I was so nervous when I breastfed in public for the first time. I quietly asked the manager of the café if it would be ok, and settled down into a dingy corner with my tiny baby, mums milk for him and tea and cake for me. At least a month before I got this brave I was casing places for breastfeeding suitability. Looking round I started to see something I never had before, loads of women breastfeed in public and no one notices. When I started to look for them I saw women breastfeeding in cafes, on park benches, at bus stops, in the back of parked cars and even on an escalator. Feeling like I had hundreds of kindred spirits out there I was able to breastfeed when ever my baby wanted it without worrying about hiding. I must have been subtle because someone once kissed my son when he was latched on!
I have been lucky though, no one has ever commented or asked me to move but I have heard many stories of people breastfeeding in toilets which I find very sad. Why is it ok to give your baby synthetic food in a bottle wherever you like but unacceptable to do something that is naturally perfect for the baby? And who wants to eat in the loo? Unfortunately, there is no law to protect breastfeeding mothers unless you live in Scotland where the new Breastfeeding Act makes it an offence to deliberately stop or prevent a child up to the age of 2 from being breastfed in a public place or licensed premises. Embarrassment and fear of comments is said to be a common reason for choosing not to breastfeed or for giving up early.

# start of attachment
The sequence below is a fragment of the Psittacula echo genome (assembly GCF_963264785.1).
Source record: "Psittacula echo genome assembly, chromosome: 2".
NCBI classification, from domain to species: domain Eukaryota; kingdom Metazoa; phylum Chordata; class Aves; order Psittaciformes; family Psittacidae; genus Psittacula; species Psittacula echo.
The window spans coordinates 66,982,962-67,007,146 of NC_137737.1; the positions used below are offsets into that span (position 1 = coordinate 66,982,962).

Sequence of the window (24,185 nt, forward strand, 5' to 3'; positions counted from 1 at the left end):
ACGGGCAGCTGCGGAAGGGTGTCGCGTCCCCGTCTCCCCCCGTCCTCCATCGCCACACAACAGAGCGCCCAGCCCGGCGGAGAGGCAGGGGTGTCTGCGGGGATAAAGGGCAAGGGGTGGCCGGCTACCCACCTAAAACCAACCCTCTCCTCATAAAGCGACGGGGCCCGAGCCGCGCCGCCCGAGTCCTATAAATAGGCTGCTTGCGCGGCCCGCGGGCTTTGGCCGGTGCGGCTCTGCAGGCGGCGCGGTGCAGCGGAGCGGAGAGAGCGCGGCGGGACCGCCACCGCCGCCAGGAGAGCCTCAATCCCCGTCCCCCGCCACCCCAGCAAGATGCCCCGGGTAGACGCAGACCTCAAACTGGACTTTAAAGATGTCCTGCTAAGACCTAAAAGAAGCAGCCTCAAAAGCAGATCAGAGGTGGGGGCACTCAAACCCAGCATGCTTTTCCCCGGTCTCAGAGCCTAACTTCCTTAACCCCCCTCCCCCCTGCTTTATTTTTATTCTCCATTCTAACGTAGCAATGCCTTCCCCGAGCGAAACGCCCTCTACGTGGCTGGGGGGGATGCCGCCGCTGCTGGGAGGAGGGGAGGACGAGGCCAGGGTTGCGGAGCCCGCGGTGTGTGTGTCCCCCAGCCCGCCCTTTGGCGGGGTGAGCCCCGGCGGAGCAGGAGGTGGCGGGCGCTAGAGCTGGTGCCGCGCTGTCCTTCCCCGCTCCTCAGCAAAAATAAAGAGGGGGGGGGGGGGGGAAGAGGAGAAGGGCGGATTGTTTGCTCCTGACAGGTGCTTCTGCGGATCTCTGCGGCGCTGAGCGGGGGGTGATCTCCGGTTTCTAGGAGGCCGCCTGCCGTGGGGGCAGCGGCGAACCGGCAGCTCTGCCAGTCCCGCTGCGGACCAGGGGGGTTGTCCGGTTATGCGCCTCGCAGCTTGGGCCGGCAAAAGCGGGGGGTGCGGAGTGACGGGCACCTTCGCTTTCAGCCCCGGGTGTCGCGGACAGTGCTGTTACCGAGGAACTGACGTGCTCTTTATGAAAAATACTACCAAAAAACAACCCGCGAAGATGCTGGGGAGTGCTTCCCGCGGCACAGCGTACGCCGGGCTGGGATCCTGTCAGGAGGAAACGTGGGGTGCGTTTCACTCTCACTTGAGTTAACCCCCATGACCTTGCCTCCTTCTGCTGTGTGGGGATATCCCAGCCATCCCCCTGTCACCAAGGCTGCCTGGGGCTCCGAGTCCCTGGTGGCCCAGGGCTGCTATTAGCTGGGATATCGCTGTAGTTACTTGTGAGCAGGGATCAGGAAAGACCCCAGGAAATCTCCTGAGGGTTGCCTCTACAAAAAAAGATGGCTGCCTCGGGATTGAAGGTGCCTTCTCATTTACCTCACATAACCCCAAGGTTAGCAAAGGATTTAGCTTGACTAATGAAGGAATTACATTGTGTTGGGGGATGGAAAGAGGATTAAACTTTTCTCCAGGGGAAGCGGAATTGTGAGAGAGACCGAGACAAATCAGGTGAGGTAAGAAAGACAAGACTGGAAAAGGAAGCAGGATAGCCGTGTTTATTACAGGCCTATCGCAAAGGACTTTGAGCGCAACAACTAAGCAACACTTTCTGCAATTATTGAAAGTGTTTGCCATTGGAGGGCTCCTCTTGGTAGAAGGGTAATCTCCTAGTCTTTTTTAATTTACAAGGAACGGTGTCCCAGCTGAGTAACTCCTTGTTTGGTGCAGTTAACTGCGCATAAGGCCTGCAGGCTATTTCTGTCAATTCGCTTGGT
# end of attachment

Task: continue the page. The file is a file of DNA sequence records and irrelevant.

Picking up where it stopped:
Safe and comfortable places to breastfeed include M&S who will find you somewhere to sit and offer you a changing cubicle if you are shy. The nastiest place to breastfeed is the baby changing room in IKEA, it’s a tiny room with a large stinky nappy bin in it.
I believe that the way to make public breastfeeding acceptable is to breastfeed in public, it should be the norm, not a taboo.
Copyright Lisa Cole, http://www.lactivist.co.uk
The Mothers Milk Marketing Board at http://www.lactivist.co.uk sells pro-breastfeeding and gentle parenting advocacy slogan t-shirts and accessories for funky mums and kids.